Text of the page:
PhD-AECM Candidate Lipika Swarup recently traveled to the 2019 ACSA/EAAE Teachers Conference to present the paper “Precedent-Based Learning: An Approach for Studio Pedagogy in the Early Years” written by School of Architecture Professor Emeritus Ömer Akin. The paper was presented during the session “The HUNCH and Architectural Pedagogies VII” on Saturday, June 29. The conference, “Practice of Teaching | Teaching of Practice: the Teacher’s Hunch,” took place June 28-29 in Antwerp, Belgium.
“Precedent-Based Learning: An Approach for Studio Pedagogy in the Early Years”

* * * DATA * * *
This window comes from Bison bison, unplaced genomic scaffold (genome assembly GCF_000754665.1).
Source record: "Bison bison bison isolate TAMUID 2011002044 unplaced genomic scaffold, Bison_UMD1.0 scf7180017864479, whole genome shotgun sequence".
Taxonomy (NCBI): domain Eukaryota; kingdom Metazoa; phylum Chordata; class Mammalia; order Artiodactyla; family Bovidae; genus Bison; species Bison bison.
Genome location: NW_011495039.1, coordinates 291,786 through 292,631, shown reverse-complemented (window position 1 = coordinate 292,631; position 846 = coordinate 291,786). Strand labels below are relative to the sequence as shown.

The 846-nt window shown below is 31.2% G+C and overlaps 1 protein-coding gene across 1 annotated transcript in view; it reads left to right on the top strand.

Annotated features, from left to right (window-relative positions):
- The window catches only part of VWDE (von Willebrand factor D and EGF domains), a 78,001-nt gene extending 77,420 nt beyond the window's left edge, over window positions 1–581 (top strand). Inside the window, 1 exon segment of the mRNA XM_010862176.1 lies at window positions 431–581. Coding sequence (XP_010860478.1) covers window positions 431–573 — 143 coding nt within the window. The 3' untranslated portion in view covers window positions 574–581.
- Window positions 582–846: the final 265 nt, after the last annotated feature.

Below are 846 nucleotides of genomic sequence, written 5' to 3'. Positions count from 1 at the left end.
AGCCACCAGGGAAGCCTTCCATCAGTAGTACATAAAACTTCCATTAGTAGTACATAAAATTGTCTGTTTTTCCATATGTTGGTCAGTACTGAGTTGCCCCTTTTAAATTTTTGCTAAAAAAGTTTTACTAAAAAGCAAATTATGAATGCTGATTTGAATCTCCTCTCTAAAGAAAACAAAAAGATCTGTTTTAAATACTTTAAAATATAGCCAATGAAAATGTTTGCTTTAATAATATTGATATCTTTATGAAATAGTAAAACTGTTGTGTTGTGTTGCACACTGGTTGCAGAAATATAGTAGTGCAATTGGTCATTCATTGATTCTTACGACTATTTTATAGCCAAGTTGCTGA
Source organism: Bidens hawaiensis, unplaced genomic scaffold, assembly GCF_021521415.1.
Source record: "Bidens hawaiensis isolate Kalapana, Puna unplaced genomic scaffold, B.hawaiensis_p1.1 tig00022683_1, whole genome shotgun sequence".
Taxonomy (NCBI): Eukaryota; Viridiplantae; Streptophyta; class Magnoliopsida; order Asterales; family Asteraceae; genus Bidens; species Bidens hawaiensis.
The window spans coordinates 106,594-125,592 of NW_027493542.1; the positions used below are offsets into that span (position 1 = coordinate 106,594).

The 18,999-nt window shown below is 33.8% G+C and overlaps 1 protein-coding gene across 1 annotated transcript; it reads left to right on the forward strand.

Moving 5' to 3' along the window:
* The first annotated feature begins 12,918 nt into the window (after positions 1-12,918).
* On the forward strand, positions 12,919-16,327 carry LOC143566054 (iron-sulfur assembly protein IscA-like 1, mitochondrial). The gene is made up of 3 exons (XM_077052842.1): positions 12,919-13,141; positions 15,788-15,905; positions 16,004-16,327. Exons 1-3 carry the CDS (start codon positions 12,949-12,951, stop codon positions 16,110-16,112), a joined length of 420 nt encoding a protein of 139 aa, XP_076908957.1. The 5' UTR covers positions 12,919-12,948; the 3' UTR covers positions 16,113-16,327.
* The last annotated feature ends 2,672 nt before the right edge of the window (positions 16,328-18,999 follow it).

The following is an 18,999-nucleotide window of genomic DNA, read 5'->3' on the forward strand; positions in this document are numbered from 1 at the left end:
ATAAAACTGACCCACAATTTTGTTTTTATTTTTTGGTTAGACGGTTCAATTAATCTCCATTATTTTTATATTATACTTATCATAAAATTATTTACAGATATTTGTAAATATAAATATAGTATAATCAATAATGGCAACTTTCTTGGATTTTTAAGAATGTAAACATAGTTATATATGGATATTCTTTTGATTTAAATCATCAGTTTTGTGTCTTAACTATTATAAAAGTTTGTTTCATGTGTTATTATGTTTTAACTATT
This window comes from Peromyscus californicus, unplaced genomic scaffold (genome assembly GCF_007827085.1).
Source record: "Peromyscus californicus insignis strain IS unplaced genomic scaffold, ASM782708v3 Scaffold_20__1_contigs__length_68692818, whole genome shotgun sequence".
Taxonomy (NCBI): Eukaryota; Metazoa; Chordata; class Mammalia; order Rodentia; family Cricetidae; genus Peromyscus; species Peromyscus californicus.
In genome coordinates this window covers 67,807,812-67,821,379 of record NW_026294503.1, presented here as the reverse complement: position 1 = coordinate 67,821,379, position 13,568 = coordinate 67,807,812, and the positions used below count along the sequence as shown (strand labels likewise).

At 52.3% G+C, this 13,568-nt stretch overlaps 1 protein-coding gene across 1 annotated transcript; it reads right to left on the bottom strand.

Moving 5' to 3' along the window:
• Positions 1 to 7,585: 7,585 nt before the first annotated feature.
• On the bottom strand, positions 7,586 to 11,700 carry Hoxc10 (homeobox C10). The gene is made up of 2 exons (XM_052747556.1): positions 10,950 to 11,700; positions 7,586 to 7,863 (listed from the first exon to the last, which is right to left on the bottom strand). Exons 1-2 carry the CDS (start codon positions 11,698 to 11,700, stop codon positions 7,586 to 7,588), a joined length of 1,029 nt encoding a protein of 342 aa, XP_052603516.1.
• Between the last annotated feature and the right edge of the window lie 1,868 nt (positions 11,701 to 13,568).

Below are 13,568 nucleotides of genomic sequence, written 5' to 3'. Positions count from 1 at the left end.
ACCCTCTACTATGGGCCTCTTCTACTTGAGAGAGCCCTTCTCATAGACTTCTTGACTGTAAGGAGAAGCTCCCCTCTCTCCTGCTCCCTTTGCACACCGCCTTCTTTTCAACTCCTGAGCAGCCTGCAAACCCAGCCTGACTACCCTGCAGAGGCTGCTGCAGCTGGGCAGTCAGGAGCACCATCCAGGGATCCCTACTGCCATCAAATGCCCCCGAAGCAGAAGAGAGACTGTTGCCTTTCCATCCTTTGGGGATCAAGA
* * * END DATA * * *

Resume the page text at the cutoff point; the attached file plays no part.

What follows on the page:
Precedent-Based learning is related to a very old method of teaching, particularly in the studio setting. Usually it takes the form of precedent analysis. An empirical study was conducted in order to better understand how experienced designers use precedents in the course of a brief design session. Normative theories of learning suggest that success is most likely to be achieved when students learn (1) the principles governing events or phenomenon in a discipline, and (2) ways of applying these principles to specific situations to solve problems of various kinds. We call this the didactic method. In the didactic approach there is a systematic representation of the fundamental principles of knowledge that identify a specific domain upon which a corpus of applications or problem solving skills can be constructed. For example, once students understand the Theory of Thermodynamics, then they are able to apply its principles in different problem contexts demonstrating a command of the knowledge of the subdiscipline of dynamics in Physics. Likewise, the Pythagorean Theorem in Trigonometry explains immutable relationships between geometric elements of a right triangle. These relationships help scientists and designers alike to configure complex forms with precision. When such a theory is altered or replaced by a new theory, the educational approach uses the new in place of the old. First principles occupy the driving seat in fields where such generalizable rules abound. Most academic disciplines, particularly the traditional ones, use a didactic approach. In fields that deal with professional practice, for example design, instruction appears to deviate from this pattern in significant ways. Students are rarely given robust principles (ones that hold in different contexts), let alone immutable ones, upon which they can construct designs that can be judged unequivocally or without error. Instead they are given plenty of precedents from which to learn a variety of heuristics. This type of knowledge is fundamentally tacit, situated in a context of extra-domain information, and involving pedagogy that is principally experiential. In architectural curricula, the experiential approach to learning is omnipresent. Descriptions of design instruction, or for that matter, architectural curricula within which such instruction is found, are invariably of an indirect kind. They describe the stylistic or formal attributes of the architecture that is promoted by the particular pedagogy in order to explain its characteristics, principles and techniques.